An 1801 map of the East Indies.

The Indies or East Indies (or East India) is a term that has been used to describe the lands of South and South East Asia,<ref name='Oxford'>Oxford Dictionary of English 2e, Oxford University Press, 2003, East Indies/East India</ref> occupying all of the present India, Pakistan, Bangladesh, Burma, Nepal, Bhutan, Sri Lanka, the Maldives, most of Indonesia, Thailand, Cambodia, Laos, Vietnam, Brunei, Singapore, the Philippines, East Timor, and Malaysia.<ref>{{#invoke:citation/CS1|citation |CitationClass=web }}</ref>

In a more restricted sense, the Indies can be used to refer to the islands of South East Asia, especially the Malay Archipelago.<ref name='Oxford'>Oxford Dictionary of English 2e, Oxford University Press, 2003, "East Indies/East India"</ref><ref>{{#invoke:citation/CS1|citation |CitationClass=web }}</ref> The name "Indies" is derived from the river Indus and is used to connote parts of Asia that came under Indian cultural influence (except Vietnam which came under Chinese cultural influence).

Dutch-held colonies in the area were known for about 300 years as the Dutch East Indies before Indonesian independence, while Spanish-held colonies were known as the Spanish East Indies before the US-conquest and later Philippines' independence. The East Indies may also include the former French-held Indochina, former British territories Brunei and Singapore, and former Portuguese East Timor. It does not, however, include the former Dutch New Guinea western New Guinea (West Papua), which is geographically considered to be part of Melanesia.

The inhabitants of the East Indies are almost never called East Indians, distinguishing them both from inhabitants of the Caribbean (which is also called the West Indies) and from the indigenous peoples of the Americas who are often called "American Indians." In colonial times they were just "natives". However, the peoples of the East Indies comprise a wide variety of cultural diversity, and the inhabitants do not consider themselves as belonging to a single ethnic group. Hinduism, Buddhism and Islam are the most popular religions throughout the region, while Christianity, Sikhism, Jainism and various other traditional beliefs and practices are also prominent in some areas. The major languages in this area draw from a wide variety of language families, and should not be confused with the term Indic, which refers only to a group of Indo-Iranian languages from South Asia.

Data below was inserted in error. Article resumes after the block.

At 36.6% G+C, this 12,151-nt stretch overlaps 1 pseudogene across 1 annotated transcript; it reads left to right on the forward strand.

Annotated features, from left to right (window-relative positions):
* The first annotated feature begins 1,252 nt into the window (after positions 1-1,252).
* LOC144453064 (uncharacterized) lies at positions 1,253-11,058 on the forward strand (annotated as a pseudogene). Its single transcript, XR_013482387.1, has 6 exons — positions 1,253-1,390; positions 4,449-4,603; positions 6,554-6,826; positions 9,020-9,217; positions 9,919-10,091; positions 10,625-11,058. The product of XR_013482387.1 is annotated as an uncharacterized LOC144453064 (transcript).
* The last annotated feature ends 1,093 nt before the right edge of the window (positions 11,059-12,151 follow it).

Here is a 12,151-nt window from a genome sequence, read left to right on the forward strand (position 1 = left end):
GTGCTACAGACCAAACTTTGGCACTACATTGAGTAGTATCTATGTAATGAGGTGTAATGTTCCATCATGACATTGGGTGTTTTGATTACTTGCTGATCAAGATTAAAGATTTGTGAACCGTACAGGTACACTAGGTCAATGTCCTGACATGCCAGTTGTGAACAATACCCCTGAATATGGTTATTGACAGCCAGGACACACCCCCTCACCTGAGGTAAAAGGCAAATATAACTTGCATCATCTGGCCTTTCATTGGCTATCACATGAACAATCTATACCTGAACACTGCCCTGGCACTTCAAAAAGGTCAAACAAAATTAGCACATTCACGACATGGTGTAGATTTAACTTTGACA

The extensive East Indies are subdivided into two sections (from a European perspective), archaically called Hither India and Further India. The first is the former British India, the second is Southeast Asia or the ASEAN Bloc.

Regions of the East Indies are sometimes known by the colonial empire they once belonged to, hence, British East Indies refers to Malaysia, the Dutch East Indies means Indonesia, and Spanish East Indies means the Philippines.

Historically, the king of Abyssinia (modern Ethiopia) was identified with "Prester John of the Indies", since that part of the world was imagined to be one of "Three Indias".


Indies sections
Intro  History  See also  References  

PREVIOUS: IntroNEXT: History
<<>>